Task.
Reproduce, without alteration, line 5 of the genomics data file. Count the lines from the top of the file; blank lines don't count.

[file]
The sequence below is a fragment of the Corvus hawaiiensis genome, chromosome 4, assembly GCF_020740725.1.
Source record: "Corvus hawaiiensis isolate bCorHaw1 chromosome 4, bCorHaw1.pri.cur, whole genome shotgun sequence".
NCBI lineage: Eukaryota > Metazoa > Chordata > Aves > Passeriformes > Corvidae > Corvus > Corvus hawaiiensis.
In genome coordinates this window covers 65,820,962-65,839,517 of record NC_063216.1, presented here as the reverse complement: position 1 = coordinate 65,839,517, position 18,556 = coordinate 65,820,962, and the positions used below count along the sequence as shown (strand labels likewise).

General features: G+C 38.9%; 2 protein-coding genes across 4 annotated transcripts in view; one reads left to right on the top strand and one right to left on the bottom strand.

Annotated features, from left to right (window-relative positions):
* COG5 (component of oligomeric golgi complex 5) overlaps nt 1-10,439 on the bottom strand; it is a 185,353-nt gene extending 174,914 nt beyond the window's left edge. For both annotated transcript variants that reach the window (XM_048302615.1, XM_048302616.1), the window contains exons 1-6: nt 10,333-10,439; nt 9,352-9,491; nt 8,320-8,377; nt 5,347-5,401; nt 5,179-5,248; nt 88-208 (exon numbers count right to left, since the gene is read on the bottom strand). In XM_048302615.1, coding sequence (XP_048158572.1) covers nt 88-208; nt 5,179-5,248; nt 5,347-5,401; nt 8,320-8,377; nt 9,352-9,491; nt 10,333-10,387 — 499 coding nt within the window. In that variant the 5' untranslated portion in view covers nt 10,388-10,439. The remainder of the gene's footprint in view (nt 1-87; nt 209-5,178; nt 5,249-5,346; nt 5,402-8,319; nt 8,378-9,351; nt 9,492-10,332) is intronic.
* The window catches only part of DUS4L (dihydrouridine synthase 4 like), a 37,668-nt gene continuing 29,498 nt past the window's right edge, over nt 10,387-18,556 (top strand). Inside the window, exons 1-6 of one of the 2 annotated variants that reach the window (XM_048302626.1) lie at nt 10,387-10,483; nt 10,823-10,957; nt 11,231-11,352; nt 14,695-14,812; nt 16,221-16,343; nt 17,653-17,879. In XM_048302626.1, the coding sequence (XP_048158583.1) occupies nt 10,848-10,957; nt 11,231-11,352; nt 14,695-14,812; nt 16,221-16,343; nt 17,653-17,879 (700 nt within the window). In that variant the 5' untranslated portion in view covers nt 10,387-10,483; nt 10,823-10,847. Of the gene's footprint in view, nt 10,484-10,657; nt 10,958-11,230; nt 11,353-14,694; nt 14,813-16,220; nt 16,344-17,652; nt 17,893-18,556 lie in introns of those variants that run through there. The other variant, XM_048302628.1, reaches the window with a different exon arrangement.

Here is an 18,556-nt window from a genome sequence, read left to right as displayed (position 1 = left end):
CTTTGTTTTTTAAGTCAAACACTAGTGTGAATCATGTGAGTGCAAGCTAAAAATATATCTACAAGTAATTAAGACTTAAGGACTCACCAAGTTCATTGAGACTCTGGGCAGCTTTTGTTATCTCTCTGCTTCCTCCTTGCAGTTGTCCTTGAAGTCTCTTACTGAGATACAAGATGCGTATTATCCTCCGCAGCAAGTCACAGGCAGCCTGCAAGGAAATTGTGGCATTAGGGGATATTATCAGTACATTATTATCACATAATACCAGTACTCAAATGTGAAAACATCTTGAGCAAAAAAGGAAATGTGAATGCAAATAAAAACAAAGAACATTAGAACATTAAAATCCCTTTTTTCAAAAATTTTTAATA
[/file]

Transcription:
General features: G+C 38.9%; 2 protein-coding genes across 4 annotated transcripts in view; one reads left to right on the top strand and one right to left on the bottom strand.